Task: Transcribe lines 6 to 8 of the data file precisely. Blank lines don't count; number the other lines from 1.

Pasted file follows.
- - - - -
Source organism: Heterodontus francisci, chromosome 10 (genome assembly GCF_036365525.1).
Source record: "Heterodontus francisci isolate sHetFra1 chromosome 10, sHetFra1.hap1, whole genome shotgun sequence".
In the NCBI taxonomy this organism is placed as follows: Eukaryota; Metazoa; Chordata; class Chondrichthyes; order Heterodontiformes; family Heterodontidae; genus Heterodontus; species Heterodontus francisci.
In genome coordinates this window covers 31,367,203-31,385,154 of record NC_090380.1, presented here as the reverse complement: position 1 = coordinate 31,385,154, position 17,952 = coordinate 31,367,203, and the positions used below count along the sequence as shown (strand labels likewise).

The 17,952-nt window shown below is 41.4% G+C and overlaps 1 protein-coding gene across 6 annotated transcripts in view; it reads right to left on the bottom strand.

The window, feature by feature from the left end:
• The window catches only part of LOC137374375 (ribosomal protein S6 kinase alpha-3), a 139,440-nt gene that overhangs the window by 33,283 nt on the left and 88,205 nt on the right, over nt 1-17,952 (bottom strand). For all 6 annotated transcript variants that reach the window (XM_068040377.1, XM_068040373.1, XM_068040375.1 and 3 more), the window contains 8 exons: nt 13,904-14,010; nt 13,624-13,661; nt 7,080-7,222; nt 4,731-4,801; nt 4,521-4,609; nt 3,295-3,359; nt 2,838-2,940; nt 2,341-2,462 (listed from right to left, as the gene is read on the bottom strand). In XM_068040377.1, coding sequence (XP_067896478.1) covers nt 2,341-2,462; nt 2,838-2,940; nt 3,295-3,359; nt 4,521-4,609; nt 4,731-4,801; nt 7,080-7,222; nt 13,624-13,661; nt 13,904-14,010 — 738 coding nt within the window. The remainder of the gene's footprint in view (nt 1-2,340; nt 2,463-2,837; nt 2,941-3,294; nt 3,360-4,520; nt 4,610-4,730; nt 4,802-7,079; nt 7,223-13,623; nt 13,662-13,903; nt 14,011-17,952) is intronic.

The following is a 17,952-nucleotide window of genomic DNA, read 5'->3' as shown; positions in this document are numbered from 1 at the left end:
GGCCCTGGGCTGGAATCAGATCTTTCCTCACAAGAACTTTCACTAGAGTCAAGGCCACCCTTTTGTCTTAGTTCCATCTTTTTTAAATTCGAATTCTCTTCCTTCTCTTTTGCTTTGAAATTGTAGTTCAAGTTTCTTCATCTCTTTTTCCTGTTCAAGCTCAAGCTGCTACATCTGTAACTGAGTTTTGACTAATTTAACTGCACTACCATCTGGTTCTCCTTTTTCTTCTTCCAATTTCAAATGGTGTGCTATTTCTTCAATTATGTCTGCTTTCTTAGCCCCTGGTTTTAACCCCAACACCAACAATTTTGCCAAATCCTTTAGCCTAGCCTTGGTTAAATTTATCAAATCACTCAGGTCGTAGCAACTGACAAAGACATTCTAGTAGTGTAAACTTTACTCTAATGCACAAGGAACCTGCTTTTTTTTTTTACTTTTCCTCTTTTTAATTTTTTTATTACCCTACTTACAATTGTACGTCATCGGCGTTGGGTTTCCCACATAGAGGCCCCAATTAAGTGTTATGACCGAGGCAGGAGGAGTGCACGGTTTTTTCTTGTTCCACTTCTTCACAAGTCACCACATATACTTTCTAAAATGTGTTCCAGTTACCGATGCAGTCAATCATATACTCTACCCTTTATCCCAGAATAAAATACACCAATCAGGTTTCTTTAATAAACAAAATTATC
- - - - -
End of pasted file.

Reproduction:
The window, feature by feature from the left end:
• The window catches only part of LOC137374375 (ribosomal protein S6 kinase alpha-3), a 139,440-nt gene that overhangs the window by 33,283 nt on the left and 88,205 nt on the right, over nt 1-17,952 (bottom strand). For all 6 annotated transcript variants that reach the window (XM_068040377.1, XM_068040373.1, XM_068040375.1 and 3 more), the window contains 8 exons: nt 13,904-14,010; nt 13,624-13,661; nt 7,080-7,222; nt 4,731-4,801; nt 4,521-4,609; nt 3,295-3,359; nt 2,838-2,940; nt 2,341-2,462 (listed from right to left, as the gene is read on the bottom strand). In XM_068040377.1, coding sequence (XP_067896478.1) covers nt 2,341-2,462; nt 2,838-2,940; nt 3,295-3,359; nt 4,521-4,609; nt 4,731-4,801; nt 7,080-7,222; nt 13,624-13,661; nt 13,904-14,010 — 738 coding nt within the window. The remainder of the gene's footprint in view (nt 1-2,340; nt 2,463-2,837; nt 2,941-3,294; nt 3,360-4,520; nt 4,610-4,730; nt 4,802-7,079; nt 7,223-13,623; nt 13,662-13,903; nt 14,011-17,952) is intronic.

The following is a 17,952-nucleotide window of genomic DNA, read 5'->3' as shown; positions in this document are numbered from 1 at the left end: